*A few distinctions are needed in order to understand and use amino acids properly. Amino acids can occur in two forms, a “D-form” and an “L-form”. These two forms are mirror images of one another. The “L-form” is available in the foods we eat, and it is considered the most absorbable form. The white, crystalline free-form amino acids derived from brown rice protein are the purest supplement available. In a natural state all amino acids are in the “L-form”. “D-forms’ can be formed by bacteria, tissue catabolism, or synthetically. Most “D-forms” are not available for protein synthesis and can be detrimental to normal enzyme functions. However, DL-Phenylalanine as discussed below is the exception. DL-Phenylalanine inhibits the breakdown of endorphin and enkephalin limiting enzymes.
Essential Amino Acids
Non-Essential Amino Acids
*Disorders associated with Amino Acid deficiencies
*Great Smokies Diagnostic Laboratory Application Guide for Physicians.
Individual Amino Acids
Amino acids can be taken as a blend to shore-up any underlying nutritional deficiencies. Always use “free form” (L- forms) amino acids. Taken individually, amino acids act like a drug to produce specific reactions. It’s best to take single amino acids on an empty stomach; 30 minutes before or 1 hour after eating. Individuals with malabsorption syndrome, irritable bowel, leaky gut, and chronic illnesses are wise to take an amino acid blend in addition to any single amino acids they may be taking. The Essential Therapeutics FMS/CFS Formula contains all of the essential amino acids.
Here are some of the amino acids and how they are used in nutritional medicine.
L-Tryptophan has already been discussed in chapter 8, "First Things First."
L-Carnitine and energy
Carnitine is produced by combining two other amino acids, Methionine and Lysine. Carnitine helps transport fats into the cell for the mitochondria to use as energy. The mitochondria burn fatty acids during physical activity, which makes L-Carnitine a valuable tool for reducing weight and reducing the risk of fat build-up in heart muscle. Its efficient use of fats helps the body lower cholesterol, triglycerides and possibly the risk of heart attack. The consumption of alcohol can cause a build up of fat in the liver. L-Carnitine inhibits alcohol-induced fat build up in the liver. L-Carnitine helps boost cellular energy and has shown to be helpful in reducing the fatigue associated with CFS.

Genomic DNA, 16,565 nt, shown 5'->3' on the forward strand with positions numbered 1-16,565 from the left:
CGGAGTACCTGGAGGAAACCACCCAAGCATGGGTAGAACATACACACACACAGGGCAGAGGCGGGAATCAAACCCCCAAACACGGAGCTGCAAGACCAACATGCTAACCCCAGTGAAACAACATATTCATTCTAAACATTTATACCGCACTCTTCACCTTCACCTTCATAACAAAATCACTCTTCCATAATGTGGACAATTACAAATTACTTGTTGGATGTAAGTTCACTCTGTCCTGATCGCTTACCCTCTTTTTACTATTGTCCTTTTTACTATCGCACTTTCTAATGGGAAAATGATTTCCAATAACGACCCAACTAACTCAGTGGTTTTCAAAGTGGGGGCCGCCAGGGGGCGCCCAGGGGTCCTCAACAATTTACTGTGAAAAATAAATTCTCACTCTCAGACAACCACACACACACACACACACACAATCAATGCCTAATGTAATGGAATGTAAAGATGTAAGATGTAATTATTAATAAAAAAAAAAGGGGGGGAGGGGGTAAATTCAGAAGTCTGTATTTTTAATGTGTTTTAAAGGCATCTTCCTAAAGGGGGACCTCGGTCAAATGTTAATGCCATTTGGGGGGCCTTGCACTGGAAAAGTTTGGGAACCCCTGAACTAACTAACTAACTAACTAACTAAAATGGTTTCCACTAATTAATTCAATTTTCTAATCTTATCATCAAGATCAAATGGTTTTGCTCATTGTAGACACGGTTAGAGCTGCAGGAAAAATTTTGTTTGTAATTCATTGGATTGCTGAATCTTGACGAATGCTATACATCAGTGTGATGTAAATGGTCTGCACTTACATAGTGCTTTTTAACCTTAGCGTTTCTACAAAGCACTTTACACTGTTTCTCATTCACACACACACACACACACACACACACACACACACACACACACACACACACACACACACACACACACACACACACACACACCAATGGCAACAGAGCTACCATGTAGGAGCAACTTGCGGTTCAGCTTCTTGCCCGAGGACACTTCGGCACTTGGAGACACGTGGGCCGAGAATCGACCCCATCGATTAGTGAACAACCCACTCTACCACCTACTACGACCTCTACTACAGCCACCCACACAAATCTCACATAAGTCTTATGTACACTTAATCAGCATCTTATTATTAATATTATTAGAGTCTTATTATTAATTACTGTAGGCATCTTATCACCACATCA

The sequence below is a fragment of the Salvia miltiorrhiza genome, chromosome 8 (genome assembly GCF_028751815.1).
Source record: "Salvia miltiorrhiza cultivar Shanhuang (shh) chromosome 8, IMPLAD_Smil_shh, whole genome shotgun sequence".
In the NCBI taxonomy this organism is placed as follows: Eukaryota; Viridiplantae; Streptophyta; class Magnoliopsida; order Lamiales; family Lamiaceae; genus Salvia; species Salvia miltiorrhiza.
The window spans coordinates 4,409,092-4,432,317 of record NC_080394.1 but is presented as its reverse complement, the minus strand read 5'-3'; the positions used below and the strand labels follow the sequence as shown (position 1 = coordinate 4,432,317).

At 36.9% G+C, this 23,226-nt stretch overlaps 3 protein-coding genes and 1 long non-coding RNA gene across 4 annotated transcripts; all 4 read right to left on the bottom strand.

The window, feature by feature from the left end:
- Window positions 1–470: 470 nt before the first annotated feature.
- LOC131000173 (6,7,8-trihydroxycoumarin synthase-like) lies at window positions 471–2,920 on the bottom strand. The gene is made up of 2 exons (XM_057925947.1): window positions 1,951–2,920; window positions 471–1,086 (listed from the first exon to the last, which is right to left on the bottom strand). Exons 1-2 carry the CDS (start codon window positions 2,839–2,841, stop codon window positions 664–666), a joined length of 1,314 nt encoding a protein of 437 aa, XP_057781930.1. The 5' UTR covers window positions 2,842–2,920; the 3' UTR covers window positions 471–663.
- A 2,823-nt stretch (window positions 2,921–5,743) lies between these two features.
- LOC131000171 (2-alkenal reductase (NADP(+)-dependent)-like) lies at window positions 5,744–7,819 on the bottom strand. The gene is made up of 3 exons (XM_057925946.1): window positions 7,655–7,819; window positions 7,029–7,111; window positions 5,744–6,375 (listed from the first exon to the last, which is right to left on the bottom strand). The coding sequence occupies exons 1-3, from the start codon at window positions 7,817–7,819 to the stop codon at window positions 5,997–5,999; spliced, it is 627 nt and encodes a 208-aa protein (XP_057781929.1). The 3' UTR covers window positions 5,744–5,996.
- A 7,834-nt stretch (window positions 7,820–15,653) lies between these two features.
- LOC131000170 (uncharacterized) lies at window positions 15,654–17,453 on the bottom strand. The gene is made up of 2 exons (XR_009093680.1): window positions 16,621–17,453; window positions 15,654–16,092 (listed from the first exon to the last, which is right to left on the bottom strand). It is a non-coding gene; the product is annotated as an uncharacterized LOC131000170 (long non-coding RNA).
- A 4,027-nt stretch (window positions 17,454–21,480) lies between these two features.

L-Cysteine and detoxification
Cysteine is formed from the amino acid Methionine and plays an important role in detoxifying the body. Cysteine is the precursor to the most abundant and most important amino acid in the body, glutathione. Glutathione is a tripeptide of glutamine, (Glutamic acid), cysteine, and glycine.
Cysteine destroys free radicals, chelates (removes) heavy metals from the body, guard’s cells, including heart and liver cells, from toxic chemicals like alcohol, xenobiotics and other damaging substances. Glutathione and cysteine are effective in reducing or eliminating skin conditions, such as psoriasis, acne, liver spots and eczema. Those with respiratory problems, asthma, bronchitis, and allergies may benefit from taking a specialized form o cysteine known as N- acetyl-cysteine. *N-acetyl-cysteine has proven to be helpful for wide variety of respiratory problems.
*Lomaestro BM, Malone M. Glutathione in health and disease: pharmacotherapeutic issues. Ann Pharmocother 1995; 29(12):1263-73.
I prescribe L-Cysteine and L-Methionine to my patients with aluminum toxicity and poor liver function. Usually used in a combination formula. If taking by itself use 500-1000 mg a day on an empty stomach.
Gamma-Amino Butyric Acid (GABA) and anxiety
GABA, which can be formed from the amino acid Glutamine, has a calming effect on the brain, similar to valium and other tranquilizers without the side effects. GABA, used in combination with the B vitamins Niacinamide (a form of Vitamin B-3) and Inositol, can alleviate anxiety and panic attacks. Many of my patients are surprised by the effectiveness of GABA in treating their anxiety and panic attacks.
For anxiety start with 500mg 2-3 times a day (or as needed) on an empty stomach. Some individuals may need up to a 1,000 2-3 a day.
L-Glutamine and intestinal permeability